The VIII Summit of the Americas concluded April 14 in Lima, Peru, marking the beginning of a “year of the Americas” with the G7 meeting in Canada (June) and the G20 meeting in Argentina (November). C&M International was on the ground in Lima, facilitating exchanges between the private sector and government leaders — both from the United States and our Latin America partners — to help strengthen institutional capacity and enable a better business environment in the Western Hemisphere.
What happened at the Summit that matters to business?
- Preventing and fighting corruption - Heads of State and Government of the Hemisphere issued the Lima Commitment pledging to “promoting the use of digital systems for government procurement and contracting of services and public works, to ensure disclosure, transparency, citizen oversight, and effective accountability.” The Hemisphere’s leaders also committed to supporting industry-driven efforts, including “urging the private sector to develop codes of conduct” and “urging public and private enterprises to develop or implement integrity promotion programs and training programs at all levels. U.S. Secretary of Commerce Wilbur Ross applauded the medical technology sector for establishing the Inter-American Coalition for Business Ethics in the Medical Technology Sector. He said, “They are doing it through a standard code of ethics, training, and rigorous monitoring. We invite more governments and stakeholders to join.” Recommendations tabled by the Americas Business Dialogue (ABD) to the assembled Heads of State and Government, entitled Action for Growth: Policy Recommendations and 2018-2021 Action Plan for Growth in the Americas, also called for the Hemisphere’s leaders to “Encourage the private sector to adopt comprehensive integrity mechanism, including codes of corporate conduct, accompanied by effective implementation and periodic reviews of compliance plans.” As we look to the G7 in June and the G20 in November, businesses can expect a continued spotlight placed on preventing and fighting corruption – in particular attention being placed on steps the private sector is taking on its own and collaborative partnerships between industry and government.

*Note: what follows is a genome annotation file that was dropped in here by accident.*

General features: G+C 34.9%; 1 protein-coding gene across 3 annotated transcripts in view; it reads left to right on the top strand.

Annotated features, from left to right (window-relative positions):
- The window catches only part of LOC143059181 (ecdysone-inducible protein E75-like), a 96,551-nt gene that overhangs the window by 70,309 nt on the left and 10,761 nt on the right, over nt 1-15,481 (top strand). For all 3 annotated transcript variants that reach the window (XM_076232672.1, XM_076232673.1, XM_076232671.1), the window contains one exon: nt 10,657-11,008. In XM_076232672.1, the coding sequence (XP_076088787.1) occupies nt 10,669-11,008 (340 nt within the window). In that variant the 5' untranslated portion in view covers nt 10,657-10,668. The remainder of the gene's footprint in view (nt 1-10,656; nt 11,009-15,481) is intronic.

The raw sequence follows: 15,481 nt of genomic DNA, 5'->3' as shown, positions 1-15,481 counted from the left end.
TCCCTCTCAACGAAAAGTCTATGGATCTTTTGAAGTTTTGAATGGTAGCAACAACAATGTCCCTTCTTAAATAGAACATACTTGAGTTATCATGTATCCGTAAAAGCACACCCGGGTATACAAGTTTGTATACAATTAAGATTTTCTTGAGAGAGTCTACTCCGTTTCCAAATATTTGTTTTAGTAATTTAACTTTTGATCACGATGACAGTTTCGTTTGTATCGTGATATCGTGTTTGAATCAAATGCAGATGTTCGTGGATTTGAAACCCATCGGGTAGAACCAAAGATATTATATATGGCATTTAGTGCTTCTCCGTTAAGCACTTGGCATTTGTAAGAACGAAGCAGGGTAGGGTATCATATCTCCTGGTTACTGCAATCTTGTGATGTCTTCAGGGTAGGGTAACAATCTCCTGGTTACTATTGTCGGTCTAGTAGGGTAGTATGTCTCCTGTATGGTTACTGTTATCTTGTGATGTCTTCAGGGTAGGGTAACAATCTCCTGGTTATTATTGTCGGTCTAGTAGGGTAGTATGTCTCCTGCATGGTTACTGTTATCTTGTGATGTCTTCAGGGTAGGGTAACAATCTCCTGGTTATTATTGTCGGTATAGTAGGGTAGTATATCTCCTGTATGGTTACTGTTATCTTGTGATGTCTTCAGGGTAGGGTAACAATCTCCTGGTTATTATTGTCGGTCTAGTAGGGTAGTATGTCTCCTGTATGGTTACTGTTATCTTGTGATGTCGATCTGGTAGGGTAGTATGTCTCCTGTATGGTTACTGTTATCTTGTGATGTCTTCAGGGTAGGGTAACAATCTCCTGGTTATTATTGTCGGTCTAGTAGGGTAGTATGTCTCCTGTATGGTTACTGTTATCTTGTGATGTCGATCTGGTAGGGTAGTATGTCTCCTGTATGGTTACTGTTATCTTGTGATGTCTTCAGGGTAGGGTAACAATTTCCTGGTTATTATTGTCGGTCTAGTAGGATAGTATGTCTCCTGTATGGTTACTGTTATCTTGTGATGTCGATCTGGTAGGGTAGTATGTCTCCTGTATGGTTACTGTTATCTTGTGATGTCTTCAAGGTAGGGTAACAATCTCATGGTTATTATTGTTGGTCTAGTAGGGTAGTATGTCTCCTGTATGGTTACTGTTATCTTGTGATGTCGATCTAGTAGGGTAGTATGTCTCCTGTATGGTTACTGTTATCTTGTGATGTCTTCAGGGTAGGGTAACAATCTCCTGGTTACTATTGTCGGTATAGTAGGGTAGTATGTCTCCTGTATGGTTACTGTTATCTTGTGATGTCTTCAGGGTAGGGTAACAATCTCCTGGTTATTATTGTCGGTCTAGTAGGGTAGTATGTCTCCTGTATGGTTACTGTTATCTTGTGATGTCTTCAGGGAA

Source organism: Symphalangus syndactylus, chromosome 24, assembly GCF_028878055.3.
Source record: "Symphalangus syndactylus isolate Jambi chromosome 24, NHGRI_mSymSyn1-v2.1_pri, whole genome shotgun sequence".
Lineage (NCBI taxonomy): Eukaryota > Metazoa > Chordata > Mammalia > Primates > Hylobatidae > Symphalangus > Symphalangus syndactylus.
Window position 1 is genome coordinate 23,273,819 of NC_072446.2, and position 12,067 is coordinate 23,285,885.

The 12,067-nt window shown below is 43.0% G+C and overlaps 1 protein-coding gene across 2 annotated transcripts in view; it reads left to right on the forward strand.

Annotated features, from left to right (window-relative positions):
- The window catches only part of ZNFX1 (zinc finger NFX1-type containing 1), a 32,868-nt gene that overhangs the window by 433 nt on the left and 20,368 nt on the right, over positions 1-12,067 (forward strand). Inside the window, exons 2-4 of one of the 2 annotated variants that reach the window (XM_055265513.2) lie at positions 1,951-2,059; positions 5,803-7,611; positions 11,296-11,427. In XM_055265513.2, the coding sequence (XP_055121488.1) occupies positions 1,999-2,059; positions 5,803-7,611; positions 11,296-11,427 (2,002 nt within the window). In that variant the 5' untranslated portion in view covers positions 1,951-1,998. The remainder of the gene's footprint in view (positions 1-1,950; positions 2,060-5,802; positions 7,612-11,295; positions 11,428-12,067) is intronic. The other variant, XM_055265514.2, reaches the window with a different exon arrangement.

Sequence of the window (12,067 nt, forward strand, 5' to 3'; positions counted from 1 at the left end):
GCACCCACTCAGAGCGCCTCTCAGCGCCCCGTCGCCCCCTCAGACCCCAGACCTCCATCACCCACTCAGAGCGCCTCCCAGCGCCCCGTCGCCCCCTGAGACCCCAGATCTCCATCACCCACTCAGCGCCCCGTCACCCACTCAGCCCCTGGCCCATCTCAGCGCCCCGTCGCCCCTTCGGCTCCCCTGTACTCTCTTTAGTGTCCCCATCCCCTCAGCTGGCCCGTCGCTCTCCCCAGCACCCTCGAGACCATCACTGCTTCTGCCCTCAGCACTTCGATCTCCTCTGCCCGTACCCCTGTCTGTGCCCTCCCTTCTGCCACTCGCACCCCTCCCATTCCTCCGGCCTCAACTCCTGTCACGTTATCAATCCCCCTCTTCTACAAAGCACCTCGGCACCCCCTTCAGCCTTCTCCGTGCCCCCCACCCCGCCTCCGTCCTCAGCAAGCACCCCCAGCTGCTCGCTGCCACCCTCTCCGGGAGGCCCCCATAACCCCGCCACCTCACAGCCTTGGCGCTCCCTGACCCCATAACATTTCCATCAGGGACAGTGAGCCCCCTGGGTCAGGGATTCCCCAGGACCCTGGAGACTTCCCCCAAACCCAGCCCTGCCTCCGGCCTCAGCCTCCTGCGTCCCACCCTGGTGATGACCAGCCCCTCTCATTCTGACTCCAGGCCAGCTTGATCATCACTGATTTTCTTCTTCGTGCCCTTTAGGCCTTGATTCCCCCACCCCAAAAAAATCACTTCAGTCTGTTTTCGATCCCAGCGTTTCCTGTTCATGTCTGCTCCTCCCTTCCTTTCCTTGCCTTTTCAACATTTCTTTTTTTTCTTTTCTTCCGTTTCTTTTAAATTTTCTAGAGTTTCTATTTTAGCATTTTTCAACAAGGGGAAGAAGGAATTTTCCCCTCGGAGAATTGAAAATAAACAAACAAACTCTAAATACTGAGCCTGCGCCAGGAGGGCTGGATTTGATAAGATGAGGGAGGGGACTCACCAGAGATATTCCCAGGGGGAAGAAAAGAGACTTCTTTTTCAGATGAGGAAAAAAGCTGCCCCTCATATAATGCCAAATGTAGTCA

- Good Regulatory Practices (GRPs) – The Hemisphere’s leaders also recognized the link between corruption and the lack of GRPs. They committed to “implementing measures to reduce bureaucracy and simplify administrative processes at all levels of government in order to prevent corruption.” The ABD echoed this recognition, recommending that the Hemisphere’s Leaders “Develop a mechanism for private sector and inter-government coordination on regulatory cooperation projects that helps economies implement a shared set of Good Regulatory Practices (GRPs), to develop competitive economies and support participatory and transparent democracies.” Secretary Ross agreed, noting “Little barriers sound insignificant but cumulatively they hold back the economy…If you fragment it [the region] by differing regulations, differing regulatory concepts, then you’ll never achieve the synergies and the collective growth that you should…by conducting regulatory assessments, stakeholder communications, and using truly international standards governments can unleash investments and create jobs.” The political attention placed on GRPs, coupled with the G7 and G20 meetings taking place in the Americas, provides an opening for the private sector to partner with the region’s governments to make commercially meaningful progress implementing GRPs.